Creating Conflict in Photography

At the base of a good photograph, a little war occurs – a contrast of duel elements that catch our attention. This may be seen in different ways. Creating conflict in photography is an important skill to improve your photos to become more than a snapshot.

What Will I Learn in This Guide?

  • What is Conflict in Photography?
  • How to Use Colour Conflict
  • Creating Conflict in Shapes
  • Using Texture Conflict
  • Why You Should Look for Conflict

What is Conflict in Photography?

Keeping it short, conflict is the clash of two (or more – but in photography, it’s best to keep it simple) elements that oppose the values of its opposite. Creating conflicts are everywhere in life, and with this guide, you’ll see it on a more basic level.

Contrast, as some photographers refer to it as, sets a story for a photograph that causes tension and dynamics.

In the same way as a good movie or book has a good guy and villain, interesting photographs require a small war within the frame of the camera.

creating conflict in photography image 1
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The best type of conflict is a naturally occurring one, but it’s fine to stage it too if you’re learning. It causes your audience to pick a side if the conflict is clearly described. Good contrast can stop someone in their tracks and makes them engage more readily.

Let’s have a look at 3 different ways that you can bring this type of tension into a photo.

How to Use Colour Conflict

First off you need your colour wheel as this is the answer to the title of this section. All primary, secondary and tertiary colours have an opposite which is called a complementary colour.

Here are a few:

Red                Green

Orange                   Blue

Yellow                  Purple

If you are creating conflict in photos with bold colours, then look at using the complementary ones. Imagine if you’re photographing a red rose, looking for green tones to surround it (this is really easy in nature).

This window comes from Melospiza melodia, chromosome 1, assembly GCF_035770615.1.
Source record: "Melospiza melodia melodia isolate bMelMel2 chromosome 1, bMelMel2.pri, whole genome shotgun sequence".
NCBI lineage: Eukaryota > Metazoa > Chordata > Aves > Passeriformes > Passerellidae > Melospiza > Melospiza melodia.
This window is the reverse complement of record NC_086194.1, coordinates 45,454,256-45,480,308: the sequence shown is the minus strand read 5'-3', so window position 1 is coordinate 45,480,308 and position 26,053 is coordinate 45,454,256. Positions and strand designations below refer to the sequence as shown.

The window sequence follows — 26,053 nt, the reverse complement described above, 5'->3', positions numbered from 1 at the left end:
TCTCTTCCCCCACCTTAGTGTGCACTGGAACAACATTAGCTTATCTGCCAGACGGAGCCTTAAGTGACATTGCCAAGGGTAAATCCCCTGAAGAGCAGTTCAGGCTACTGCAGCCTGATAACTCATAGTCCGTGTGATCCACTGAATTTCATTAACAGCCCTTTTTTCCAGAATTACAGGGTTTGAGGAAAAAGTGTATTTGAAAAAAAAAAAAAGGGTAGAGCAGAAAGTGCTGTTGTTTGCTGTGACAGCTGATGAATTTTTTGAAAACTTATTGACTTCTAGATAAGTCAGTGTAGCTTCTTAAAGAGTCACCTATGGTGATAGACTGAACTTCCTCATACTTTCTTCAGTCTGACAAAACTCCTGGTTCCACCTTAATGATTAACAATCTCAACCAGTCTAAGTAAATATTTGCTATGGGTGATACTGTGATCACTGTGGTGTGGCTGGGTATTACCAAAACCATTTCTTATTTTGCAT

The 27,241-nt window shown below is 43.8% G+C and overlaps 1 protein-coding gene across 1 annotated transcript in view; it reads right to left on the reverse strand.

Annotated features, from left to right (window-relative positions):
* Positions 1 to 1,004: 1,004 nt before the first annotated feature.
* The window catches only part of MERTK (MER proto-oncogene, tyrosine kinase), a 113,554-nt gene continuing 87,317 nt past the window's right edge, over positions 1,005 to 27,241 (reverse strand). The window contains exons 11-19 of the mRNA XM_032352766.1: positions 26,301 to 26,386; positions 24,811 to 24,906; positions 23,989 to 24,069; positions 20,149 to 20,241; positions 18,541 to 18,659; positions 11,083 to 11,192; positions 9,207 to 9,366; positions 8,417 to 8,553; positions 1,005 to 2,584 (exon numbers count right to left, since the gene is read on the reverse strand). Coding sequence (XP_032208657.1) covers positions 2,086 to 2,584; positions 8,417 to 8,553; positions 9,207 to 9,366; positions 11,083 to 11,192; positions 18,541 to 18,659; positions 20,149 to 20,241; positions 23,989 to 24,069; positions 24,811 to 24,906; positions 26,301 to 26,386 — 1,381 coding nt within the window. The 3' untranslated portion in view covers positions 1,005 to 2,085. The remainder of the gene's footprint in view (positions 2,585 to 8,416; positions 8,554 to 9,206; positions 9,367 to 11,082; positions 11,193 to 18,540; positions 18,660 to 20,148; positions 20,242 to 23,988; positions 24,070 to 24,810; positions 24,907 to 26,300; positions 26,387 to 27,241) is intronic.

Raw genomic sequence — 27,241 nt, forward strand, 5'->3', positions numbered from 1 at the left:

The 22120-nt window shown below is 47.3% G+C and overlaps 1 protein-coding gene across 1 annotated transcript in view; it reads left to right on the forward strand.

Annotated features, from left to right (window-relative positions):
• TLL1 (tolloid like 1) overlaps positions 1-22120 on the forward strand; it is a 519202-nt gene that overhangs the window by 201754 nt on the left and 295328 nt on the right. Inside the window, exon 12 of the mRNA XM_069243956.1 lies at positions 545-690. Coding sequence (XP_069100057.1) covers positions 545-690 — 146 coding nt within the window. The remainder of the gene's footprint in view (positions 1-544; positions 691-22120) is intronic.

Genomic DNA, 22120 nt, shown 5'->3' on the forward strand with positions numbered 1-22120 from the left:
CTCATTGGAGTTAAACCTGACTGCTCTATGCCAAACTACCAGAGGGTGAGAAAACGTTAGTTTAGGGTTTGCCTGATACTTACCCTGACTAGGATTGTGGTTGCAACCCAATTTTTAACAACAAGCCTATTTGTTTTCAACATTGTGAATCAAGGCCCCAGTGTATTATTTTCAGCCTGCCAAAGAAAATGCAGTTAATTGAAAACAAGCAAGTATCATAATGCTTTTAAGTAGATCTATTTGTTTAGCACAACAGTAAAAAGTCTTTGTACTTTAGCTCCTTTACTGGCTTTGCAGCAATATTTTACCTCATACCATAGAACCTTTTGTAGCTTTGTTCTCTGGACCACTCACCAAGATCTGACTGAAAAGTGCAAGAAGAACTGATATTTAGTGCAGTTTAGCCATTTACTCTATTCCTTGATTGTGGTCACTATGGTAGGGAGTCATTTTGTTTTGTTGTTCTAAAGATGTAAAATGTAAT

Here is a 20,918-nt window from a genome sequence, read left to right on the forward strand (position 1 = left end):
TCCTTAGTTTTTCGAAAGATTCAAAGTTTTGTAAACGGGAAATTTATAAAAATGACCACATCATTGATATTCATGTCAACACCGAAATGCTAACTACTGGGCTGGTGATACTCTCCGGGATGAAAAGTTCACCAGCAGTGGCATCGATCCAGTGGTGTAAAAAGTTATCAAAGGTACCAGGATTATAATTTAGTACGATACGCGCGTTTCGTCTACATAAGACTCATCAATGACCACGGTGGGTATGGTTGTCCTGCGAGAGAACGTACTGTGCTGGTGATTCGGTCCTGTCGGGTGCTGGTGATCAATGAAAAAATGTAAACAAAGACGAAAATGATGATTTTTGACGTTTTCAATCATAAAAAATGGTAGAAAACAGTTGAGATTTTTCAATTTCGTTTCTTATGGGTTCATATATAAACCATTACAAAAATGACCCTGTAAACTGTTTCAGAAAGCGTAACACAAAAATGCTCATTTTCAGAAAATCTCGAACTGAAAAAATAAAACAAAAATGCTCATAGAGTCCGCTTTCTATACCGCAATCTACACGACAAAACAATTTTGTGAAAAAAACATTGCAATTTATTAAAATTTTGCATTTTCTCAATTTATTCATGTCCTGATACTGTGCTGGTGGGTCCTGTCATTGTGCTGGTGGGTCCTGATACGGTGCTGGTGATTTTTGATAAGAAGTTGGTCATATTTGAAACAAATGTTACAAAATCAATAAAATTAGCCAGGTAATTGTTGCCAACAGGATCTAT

Knowing your complementary colours will help you choose the right tones for portrait photographs. Say you have a blue bed sheet you want to use as your background, then what colour should your subject wear? That’s right – Orange!

It’s possible to slightly deviate from this rule (only a little though) and make those complementing tones a little brighter or darker. So instead of wearing orange, your subject could be in yellow – the colour next to orange. It’s a close neighbour.

creating conflict in photography red and green in outdoors
creating conflict in photography orange and blue in urban landscapes

Creating Conflicts in Shapes

There are two ways to look at creating conflict in photography through shapes – either in form or size. Let’s break it down again.

Form

Shapes can either be hard-edged (squares, triangles, rectangles etc) or soft-edged (circles, ovals). Posing two objects with clear, opposing shapes next to each other is a great example of conflict.

Size

Think big against little, wide against narrow, long against short.

All these contrasts in size are interesting to photograph and easily found, now you know what to look for.

Using Texture Conflict

By now you’ll have an understanding where we’re going with creating conflict, but still, let’s have a closer look.

If you’ve not stepped into a haberdashery in a while you may not know of the range of materials and textures that you can use for contrasting elements.

Look for hard and soft textures; soft satins and dense woollens work really well against each other.

But take this same thinking outdoors and look where calm puddles of water sit on hard rocks, or snow has fallen on rough branches.

Summary

It’s such a simple thought process when shooting, but it makes a big difference to your final photos. You may already have that creative eye engaged, and you look at objects in terms of colour, shape or texture – which is fantastic.

But if not, hopefully this guide has helped you see the basic elements needed to take your photography from snapshots to artwork.

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